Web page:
Puzzle Pieces is a song I first started writing four years ago,” he explains. “I had the melody and first verse, and presented it to Colbie. She liked it, and later added the second verse to fit her voice.”

His next album, Mauka, promises to have an edgier, urban sound. Young tells me the plan is to start recording in August and have the CD out before the end of the year.

Here’s what else he told Musical Notes about a particular non-music obsession and his ever-interesting relationship with Caillat:

MN: Besides your songs, you know what I like about you? You’re a Chicago Bears fan. Go Bears!

JY: Yeah, I’ve been a fan since I was about 7. It’s, like, the only time I ever act like an immature baby is when I have to miss a Bears game. Let’s see: I had a bear face tattoo done to me back in 2006, and a couple of years ago for my birthday, Colbie got me a pass to watch the Bears warm up on Soldiers Field before a Monday Night Football game. So, yes, the Bears are an obsession for me.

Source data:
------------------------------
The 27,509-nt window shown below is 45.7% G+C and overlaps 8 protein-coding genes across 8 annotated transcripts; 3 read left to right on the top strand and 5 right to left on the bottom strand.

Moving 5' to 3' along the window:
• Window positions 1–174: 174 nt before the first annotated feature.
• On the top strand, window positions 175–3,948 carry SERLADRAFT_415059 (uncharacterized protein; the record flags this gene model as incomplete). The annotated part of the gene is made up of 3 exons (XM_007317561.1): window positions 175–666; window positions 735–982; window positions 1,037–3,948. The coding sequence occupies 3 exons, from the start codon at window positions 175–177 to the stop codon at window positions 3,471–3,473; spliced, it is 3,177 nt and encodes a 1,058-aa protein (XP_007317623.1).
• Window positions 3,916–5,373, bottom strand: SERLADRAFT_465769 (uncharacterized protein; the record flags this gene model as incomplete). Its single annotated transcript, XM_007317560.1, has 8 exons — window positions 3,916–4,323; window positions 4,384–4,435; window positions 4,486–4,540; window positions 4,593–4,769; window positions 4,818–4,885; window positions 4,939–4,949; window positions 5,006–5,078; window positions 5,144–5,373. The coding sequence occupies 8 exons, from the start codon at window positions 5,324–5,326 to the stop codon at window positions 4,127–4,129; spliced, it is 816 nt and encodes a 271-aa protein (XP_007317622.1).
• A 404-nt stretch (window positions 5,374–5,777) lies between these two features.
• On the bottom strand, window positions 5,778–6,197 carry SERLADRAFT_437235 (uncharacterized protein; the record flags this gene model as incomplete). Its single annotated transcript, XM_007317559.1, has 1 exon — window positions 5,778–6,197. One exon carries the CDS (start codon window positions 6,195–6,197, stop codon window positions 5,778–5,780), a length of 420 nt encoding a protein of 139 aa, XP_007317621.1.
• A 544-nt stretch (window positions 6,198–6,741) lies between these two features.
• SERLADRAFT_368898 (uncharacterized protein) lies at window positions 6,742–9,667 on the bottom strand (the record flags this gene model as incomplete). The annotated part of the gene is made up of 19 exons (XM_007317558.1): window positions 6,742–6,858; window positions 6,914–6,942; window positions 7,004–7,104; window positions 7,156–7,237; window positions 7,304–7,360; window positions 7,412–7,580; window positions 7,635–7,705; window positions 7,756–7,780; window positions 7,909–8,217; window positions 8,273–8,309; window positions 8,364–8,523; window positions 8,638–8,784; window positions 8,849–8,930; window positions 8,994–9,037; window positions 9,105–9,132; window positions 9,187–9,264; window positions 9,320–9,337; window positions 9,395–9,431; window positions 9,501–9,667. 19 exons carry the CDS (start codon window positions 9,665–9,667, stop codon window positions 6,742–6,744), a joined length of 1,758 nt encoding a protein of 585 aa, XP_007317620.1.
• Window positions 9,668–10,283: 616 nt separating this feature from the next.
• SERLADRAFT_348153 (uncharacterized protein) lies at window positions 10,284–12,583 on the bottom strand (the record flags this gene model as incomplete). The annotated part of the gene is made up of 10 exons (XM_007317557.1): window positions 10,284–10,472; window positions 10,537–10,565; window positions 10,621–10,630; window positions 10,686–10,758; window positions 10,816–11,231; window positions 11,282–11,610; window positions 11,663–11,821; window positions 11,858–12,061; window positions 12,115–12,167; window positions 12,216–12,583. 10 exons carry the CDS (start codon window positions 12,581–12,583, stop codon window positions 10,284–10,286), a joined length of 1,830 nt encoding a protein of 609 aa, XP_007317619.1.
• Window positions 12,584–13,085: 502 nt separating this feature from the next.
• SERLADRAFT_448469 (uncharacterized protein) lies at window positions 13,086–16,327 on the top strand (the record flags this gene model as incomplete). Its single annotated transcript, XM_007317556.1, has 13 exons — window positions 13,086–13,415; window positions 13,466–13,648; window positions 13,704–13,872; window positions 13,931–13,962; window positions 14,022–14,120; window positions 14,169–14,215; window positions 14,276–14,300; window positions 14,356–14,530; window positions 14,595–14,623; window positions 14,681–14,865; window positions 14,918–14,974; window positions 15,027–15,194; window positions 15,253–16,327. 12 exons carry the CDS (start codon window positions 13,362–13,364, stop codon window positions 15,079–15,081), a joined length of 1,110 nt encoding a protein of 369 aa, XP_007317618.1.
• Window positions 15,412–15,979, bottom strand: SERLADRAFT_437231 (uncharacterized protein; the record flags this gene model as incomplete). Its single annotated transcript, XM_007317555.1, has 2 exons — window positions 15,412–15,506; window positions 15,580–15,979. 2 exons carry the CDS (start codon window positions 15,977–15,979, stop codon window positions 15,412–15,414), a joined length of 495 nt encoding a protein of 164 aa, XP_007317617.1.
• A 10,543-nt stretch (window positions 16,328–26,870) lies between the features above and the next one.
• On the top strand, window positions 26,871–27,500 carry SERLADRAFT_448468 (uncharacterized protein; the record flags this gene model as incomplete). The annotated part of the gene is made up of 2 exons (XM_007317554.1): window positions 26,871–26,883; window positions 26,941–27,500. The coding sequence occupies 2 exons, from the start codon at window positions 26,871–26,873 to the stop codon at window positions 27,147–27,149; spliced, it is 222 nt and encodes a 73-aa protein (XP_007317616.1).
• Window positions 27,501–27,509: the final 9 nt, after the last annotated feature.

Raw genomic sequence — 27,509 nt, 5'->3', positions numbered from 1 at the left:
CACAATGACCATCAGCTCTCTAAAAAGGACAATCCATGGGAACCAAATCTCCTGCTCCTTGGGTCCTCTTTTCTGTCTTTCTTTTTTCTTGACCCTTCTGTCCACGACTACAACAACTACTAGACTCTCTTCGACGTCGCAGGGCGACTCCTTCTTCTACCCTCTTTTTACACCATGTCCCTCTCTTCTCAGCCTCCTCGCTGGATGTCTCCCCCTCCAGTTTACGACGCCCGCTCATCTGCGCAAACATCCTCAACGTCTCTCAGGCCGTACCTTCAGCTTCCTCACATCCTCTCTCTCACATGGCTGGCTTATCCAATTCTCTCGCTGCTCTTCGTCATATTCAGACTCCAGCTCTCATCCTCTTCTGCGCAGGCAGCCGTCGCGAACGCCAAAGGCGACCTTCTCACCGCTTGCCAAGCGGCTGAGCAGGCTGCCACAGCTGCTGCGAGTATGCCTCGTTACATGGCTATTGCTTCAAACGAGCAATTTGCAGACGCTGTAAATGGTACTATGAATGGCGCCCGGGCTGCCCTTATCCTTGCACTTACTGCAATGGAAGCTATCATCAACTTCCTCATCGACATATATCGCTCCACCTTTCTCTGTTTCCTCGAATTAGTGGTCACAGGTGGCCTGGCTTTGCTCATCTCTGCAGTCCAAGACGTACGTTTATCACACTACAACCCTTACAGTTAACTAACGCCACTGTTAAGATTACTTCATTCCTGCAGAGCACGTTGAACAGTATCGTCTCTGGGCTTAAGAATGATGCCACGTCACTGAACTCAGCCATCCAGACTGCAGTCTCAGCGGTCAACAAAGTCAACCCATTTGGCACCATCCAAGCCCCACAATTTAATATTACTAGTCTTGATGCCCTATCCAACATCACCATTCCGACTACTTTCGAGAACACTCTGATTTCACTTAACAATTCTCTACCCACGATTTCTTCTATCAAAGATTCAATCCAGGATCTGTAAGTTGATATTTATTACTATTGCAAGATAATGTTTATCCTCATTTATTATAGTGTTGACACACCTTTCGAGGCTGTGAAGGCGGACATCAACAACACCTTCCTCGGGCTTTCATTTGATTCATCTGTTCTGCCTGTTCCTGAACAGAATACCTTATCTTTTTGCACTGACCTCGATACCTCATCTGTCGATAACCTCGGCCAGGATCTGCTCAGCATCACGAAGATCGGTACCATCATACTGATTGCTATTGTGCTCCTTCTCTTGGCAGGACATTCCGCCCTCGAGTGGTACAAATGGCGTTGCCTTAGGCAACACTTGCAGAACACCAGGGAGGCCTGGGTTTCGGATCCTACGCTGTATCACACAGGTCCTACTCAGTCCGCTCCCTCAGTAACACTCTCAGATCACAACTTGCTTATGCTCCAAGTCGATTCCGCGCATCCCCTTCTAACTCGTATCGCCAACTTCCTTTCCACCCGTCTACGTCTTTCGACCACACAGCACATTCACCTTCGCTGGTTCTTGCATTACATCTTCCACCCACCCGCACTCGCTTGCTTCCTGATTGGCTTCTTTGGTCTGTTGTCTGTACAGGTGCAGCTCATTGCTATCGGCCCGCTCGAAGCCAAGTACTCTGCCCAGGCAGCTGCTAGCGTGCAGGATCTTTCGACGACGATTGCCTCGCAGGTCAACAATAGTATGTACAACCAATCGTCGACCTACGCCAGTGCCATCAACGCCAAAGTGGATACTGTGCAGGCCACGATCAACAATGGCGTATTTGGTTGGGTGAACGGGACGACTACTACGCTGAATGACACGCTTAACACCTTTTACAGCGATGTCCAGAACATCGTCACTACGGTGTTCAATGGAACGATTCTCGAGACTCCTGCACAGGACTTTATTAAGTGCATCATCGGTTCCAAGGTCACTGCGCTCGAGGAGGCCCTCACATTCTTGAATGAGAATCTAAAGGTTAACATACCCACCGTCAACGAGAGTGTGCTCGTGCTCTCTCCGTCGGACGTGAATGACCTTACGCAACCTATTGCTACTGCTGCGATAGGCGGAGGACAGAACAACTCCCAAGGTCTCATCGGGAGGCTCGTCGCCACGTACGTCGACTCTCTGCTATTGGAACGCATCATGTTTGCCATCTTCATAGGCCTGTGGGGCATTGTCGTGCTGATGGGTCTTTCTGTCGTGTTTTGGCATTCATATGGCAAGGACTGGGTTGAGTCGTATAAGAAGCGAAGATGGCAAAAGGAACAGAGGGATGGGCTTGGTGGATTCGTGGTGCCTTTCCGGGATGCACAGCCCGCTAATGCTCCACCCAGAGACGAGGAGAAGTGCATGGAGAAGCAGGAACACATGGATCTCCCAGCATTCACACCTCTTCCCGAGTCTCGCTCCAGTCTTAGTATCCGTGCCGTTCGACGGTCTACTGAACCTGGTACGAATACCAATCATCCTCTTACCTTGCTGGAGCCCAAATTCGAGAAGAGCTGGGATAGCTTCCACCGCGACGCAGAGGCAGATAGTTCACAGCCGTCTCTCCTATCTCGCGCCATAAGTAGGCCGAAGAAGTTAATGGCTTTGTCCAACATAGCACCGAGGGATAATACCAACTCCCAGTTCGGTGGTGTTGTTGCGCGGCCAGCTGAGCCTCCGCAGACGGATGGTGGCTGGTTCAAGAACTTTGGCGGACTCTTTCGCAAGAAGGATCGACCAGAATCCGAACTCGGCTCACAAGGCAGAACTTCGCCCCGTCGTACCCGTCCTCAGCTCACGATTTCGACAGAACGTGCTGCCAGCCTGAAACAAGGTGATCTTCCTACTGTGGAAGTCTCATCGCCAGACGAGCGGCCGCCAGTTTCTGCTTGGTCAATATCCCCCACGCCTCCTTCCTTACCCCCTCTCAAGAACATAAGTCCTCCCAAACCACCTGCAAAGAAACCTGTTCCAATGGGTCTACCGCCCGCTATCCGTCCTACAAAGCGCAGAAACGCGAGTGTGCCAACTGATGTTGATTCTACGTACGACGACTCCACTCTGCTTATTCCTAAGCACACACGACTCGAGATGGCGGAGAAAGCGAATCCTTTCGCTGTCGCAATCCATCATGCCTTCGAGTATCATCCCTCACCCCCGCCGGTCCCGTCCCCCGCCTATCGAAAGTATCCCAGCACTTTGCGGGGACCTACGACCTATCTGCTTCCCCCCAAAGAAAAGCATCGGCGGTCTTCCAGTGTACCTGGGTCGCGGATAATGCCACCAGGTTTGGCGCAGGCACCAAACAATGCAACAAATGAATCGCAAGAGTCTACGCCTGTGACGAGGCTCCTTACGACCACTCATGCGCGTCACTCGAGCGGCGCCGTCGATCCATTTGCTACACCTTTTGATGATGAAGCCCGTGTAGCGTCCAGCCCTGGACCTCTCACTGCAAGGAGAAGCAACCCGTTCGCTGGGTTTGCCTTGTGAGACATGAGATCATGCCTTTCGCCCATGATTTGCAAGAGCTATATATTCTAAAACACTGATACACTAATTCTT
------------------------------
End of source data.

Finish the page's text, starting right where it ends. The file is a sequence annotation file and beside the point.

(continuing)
MN: It’s been about 10 years since you left on a jet plane for L.A. Why did you move away from the Islands?

JY: I just woke up one day and felt this urge to go there. Much of that desire came from seeing an ad promoting an extension entertainment studies program at UCLA. So I enrolled in the program and got a pretty broad education of the business. In fact, (American Idoljudge) Randy Jackson was one of my teachers there.

MN: And then you met Colbie?

JY: Well, not until about a year before she came out with her first album. I actually met her through the girlfriend of a friend, who kept telling me I was the male version of this musician named Colbie Caillat, and that I had to meet her. So I did. Eventually, Colbie’s team had need for another guitarist and backup vocalist, a guy who could hit the higher notes. I auditioned and got the gig. It was scary, though. For the first few months out on tour, I lived in fear of screwing up!